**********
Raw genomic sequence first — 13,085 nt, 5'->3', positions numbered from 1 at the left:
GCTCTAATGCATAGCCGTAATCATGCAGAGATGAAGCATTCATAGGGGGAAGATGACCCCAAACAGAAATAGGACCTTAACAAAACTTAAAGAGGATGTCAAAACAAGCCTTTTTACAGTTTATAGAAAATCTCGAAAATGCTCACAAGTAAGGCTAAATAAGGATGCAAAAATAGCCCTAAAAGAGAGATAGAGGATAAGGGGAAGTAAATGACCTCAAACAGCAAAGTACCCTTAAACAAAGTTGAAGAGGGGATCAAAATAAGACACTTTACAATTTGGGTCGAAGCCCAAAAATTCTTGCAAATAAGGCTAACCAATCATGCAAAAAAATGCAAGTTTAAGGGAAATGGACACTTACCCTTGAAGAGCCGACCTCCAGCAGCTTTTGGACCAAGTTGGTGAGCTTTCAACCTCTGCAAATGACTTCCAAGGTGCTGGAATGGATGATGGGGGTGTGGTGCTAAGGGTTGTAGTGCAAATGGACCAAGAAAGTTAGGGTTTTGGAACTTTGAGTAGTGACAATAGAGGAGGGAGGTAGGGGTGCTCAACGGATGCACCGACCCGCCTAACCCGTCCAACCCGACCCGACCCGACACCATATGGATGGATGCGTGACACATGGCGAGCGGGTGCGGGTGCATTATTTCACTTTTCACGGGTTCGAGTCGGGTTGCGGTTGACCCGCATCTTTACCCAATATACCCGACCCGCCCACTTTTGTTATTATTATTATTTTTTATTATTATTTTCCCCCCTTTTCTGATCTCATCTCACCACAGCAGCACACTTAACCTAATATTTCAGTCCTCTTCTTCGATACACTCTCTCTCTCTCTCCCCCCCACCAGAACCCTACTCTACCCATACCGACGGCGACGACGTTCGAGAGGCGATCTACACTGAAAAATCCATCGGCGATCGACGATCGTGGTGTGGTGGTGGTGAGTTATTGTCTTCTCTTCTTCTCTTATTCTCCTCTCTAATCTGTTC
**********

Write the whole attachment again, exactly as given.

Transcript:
Raw genomic sequence first — 13,085 nt, 5'->3', positions numbered from 1 at the left:
GCTCTAATGCATAGCCGTAATCATGCAGAGATGAAGCATTCATAGGGGGAAGATGACCCCAAACAGAAATAGGACCTTAACAAAACTTAAAGAGGATGTCAAAACAAGCCTTTTTACAGTTTATAGAAAATCTCGAAAATGCTCACAAGTAAGGCTAAATAAGGATGCAAAAATAGCCCTAAAAGAGAGATAGAGGATAAGGGGAAGTAAATGACCTCAAACAGCAAAGTACCCTTAAACAAAGTTGAAGAGGGGATCAAAATAAGACACTTTACAATTTGGGTCGAAGCCCAAAAATTCTTGCAAATAAGGCTAACCAATCATGCAAAAAAATGCAAGTTTAAGGGAAATGGACACTTACCCTTGAAGAGCCGACCTCCAGCAGCTTTTGGACCAAGTTGGTGAGCTTTCAACCTCTGCAAATGACTTCCAAGGTGCTGGAATGGATGATGGGGGTGTGGTGCTAAGGGTTGTAGTGCAAATGGACCAAGAAAGTTAGGGTTTTGGAACTTTGAGTAGTGACAATAGAGGAGGGAGGTAGGGGTGCTCAACGGATGCACCGACCCGCCTAACCCGTCCAACCCGACCCGACCCGACACCATATGGATGGATGCGTGACACATGGCGAGCGGGTGCGGGTGCATTATTTCACTTTTCACGGGTTCGAGTCGGGTTGCGGTTGACCCGCATCTTTACCCAATATACCCGACCCGCCCACTTTTGTTATTATTATTATTTTTTATTATTATTTTCCCCCCTTTTCTGATCTCATCTCACCACAGCAGCACACTTAACCTAATATTTCAGTCCTCTTCTTCGATACACTCTCTCTCTCTCTCCCCCCCACCAGAACCCTACTCTACCCATACCGACGGCGACGACGTTCGAGAGGCGATCTACACTGAAAAATCCATCGGCGATCGACGATCGTGGTGTGGTGGTGGTGAGTTATTGTCTTCTCTTCTTCTCTTATTCTCCTCTCTAATCTGTTC